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Akamai Reports Another DoS in Log4j2 (CVE-2021-45105): What You Need to Know

Akamai blue wave

Written by

Akamai Threat Research Team

December 20, 2021

The series of vulnerabilities recently discovered in Log4j2 has shocked the internet. As part of our continuing research, on December 17, Hideki Okamoto from Akamai found and responsibly reported an additional denial-ofservice (DoS) vulnerability, which was assigned as CVE-2021-45105.

How we discovered CVE-2021-45105

We were analyzing CVE-2021-45046, the second in this series of vulnerabilities. When Log4j2 properties include a custom layout using Context Lookup (${ctx:FOOBAR}) or Thread Context Map pattern (%X, %mdc, or %MDC) and the application passes user inputs to the thread context, crafted payloads can lead to uncontrolled recursion. This was later discovered to be a remote code execution (RCE) vulnerability but was initially reported to cause DoS. 

As we were trying to determine what payloads cause DoS, we found a payload published by a third-party security team. The payload did indeed throw an exception, but it was “java.lang.IllegalStateException: Infinite loop in IllegalStateException: Infinite loop in property interpolation,” which is a recoverable exception. While we are not sure if this is indeed the payload of CVE-2021-45046, we have noticed that a “safeguard” in the Log4j2 code threw this exception.

StrSubstitutor.java

  private void checkCyclicSubstitution(final String varName, final List<String> priorVariables) {

    if (!priorVariables.contains(varName)) {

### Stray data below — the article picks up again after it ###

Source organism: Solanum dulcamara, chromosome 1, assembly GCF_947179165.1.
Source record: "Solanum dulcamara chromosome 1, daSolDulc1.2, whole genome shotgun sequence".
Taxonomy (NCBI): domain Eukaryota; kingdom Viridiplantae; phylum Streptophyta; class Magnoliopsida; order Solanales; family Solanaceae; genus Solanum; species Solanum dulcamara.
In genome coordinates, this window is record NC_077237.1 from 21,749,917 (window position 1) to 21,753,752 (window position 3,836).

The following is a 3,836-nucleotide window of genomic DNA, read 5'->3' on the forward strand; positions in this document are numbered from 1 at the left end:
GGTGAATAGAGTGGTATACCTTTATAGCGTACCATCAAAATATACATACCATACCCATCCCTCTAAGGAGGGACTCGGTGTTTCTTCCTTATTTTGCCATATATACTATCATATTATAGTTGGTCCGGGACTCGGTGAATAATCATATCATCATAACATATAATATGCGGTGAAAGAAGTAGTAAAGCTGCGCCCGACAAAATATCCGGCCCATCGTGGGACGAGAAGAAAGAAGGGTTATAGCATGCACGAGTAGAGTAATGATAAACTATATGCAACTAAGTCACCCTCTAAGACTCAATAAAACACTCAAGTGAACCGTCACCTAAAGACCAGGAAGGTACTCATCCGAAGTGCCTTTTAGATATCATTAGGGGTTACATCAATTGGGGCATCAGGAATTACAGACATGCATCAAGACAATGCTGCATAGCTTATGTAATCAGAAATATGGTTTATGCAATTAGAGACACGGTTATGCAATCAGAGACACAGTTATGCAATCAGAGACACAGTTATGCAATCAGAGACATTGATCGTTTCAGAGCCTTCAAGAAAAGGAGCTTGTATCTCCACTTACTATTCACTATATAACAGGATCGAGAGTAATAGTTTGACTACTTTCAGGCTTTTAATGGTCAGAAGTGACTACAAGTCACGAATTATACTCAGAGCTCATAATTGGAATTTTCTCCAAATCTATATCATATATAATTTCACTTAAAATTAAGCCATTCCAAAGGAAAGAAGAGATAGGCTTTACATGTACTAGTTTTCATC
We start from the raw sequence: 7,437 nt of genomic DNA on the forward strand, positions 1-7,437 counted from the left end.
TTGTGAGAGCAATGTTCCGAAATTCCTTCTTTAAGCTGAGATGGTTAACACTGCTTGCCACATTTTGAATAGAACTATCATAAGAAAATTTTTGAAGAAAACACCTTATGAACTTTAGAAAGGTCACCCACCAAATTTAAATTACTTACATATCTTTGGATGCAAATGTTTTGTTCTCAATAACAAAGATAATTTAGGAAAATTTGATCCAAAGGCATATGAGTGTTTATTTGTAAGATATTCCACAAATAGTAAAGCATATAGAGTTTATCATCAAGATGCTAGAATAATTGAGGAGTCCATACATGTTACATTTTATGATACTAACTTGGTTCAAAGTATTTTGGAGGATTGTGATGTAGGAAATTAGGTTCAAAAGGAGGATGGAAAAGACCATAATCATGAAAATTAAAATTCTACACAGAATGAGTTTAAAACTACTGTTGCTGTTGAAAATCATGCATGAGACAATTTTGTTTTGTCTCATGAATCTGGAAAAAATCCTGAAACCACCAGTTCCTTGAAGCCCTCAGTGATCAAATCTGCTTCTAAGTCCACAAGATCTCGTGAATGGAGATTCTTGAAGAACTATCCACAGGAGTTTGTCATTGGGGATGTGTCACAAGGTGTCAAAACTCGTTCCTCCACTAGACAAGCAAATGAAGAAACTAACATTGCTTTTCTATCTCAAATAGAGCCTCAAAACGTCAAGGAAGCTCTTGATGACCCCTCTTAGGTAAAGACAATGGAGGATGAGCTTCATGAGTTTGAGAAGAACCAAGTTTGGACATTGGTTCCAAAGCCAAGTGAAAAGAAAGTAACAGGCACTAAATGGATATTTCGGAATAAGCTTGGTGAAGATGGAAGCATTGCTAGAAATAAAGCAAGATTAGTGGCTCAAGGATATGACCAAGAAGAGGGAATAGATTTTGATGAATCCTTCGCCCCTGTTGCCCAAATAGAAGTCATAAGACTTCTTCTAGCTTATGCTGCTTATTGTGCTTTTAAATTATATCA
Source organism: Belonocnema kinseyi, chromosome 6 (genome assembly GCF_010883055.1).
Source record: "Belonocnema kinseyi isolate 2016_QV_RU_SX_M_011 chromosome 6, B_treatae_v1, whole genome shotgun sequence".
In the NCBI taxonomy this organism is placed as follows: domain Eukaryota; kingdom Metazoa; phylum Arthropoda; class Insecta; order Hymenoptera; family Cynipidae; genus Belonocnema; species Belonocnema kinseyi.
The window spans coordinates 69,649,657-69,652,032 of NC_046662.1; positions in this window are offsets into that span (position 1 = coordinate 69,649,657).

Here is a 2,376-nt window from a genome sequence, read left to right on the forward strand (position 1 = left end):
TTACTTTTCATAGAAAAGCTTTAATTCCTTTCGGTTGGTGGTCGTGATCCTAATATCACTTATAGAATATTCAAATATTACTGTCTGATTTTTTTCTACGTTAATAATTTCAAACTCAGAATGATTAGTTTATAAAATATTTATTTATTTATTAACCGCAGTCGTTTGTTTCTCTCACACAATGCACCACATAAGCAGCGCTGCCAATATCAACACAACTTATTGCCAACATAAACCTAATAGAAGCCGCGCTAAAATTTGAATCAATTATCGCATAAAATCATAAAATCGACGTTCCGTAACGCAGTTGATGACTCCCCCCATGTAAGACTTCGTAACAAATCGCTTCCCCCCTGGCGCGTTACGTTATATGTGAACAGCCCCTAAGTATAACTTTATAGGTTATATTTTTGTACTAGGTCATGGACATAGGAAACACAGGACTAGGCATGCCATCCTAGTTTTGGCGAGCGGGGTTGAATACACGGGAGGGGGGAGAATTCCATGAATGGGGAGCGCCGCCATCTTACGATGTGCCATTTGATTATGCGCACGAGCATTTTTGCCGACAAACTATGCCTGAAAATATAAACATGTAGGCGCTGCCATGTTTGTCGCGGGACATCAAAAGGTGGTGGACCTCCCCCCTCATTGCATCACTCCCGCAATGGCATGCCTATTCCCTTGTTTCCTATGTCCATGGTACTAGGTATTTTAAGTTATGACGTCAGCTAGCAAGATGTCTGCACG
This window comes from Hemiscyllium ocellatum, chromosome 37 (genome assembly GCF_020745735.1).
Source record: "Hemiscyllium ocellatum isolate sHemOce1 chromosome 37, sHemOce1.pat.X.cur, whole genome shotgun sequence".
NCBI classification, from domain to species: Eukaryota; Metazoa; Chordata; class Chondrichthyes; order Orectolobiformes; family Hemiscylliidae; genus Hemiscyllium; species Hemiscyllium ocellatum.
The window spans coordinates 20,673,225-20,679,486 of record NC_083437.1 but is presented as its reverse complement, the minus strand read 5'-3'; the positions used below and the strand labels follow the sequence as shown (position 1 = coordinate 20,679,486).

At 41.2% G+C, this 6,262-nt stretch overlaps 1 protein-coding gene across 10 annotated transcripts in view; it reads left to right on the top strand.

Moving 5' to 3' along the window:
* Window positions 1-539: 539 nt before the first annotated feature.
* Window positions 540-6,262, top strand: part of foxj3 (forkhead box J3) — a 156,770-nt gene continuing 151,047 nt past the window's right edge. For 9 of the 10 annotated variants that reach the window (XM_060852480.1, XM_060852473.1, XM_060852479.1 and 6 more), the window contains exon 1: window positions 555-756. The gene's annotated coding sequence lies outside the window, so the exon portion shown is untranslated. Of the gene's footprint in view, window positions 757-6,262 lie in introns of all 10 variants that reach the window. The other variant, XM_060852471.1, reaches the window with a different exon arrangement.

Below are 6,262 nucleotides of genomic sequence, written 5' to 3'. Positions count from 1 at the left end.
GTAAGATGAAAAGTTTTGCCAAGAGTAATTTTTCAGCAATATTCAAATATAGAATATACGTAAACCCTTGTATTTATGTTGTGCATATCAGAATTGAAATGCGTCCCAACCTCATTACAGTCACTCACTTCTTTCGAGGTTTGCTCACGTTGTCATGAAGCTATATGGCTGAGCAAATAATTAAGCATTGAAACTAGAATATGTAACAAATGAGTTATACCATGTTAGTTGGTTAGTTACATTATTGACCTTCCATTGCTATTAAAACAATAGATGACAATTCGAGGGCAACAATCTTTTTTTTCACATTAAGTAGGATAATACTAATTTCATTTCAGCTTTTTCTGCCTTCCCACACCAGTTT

return;

    }

    final StringBuilder buf = new StringBuilder(BUF_SIZE);

    buf.append("Infinite loop in property interpolation of ");

    buf.append(priorVariables.remove(0));

    buf.append(": ");

    appendWithSeparators(buf, priorVariables, "->");

    throw new IllegalStateException(buf.toString());

}

This means that the developers of Log4j2 were aware that circular references could occur in the Lookup process. We believe they were hoping that application developers would catch this exception since they named the function checkCyclicSubstitution(). This function examines the Array List that stores the history of values. We thought that there might be a way to bypass the circular reference check. Finally, we were able to find such a payload and raise a java.lang.StackOverflowError on certain versions of JVM. We also noticed that this attack occurs in Log4j 2.16, where CVE-2021-45046 has been fixed.

The issue was reported to the Log4j2 security team, which assigned the CVE-2021-45105 and quickly fixed it in Log4j 2.17.

The attack vector

We found that in case applications pass user inputs to the thread context, double valuation of the logged context data could result in a server crash:

User-Agent: ${${ctx:ua}}

Some reports on Twitter and GitHub have pointed out other attack vectors that are not directly related to this vulnerability, as at the most some of them might result in recoverable exceptions, rather than a server crash. Such variants are:

  • ${ctx:loginId}
    
  • $${ctx:loginId}
    
  • ${${::-${::-$${::-j}}}}
    

Mitigating CVE-2021-45105

Kona Site Defender customers with all rule sets are already protected against this vulnerability with the current KRS/ASE Rule 3000014 and AAG Attack Group “Command Injection.”

We are also continuing our research and will publish updates as more information is available.



Akamai blue wave

Written by

Akamai Threat Research Team

December 20, 2021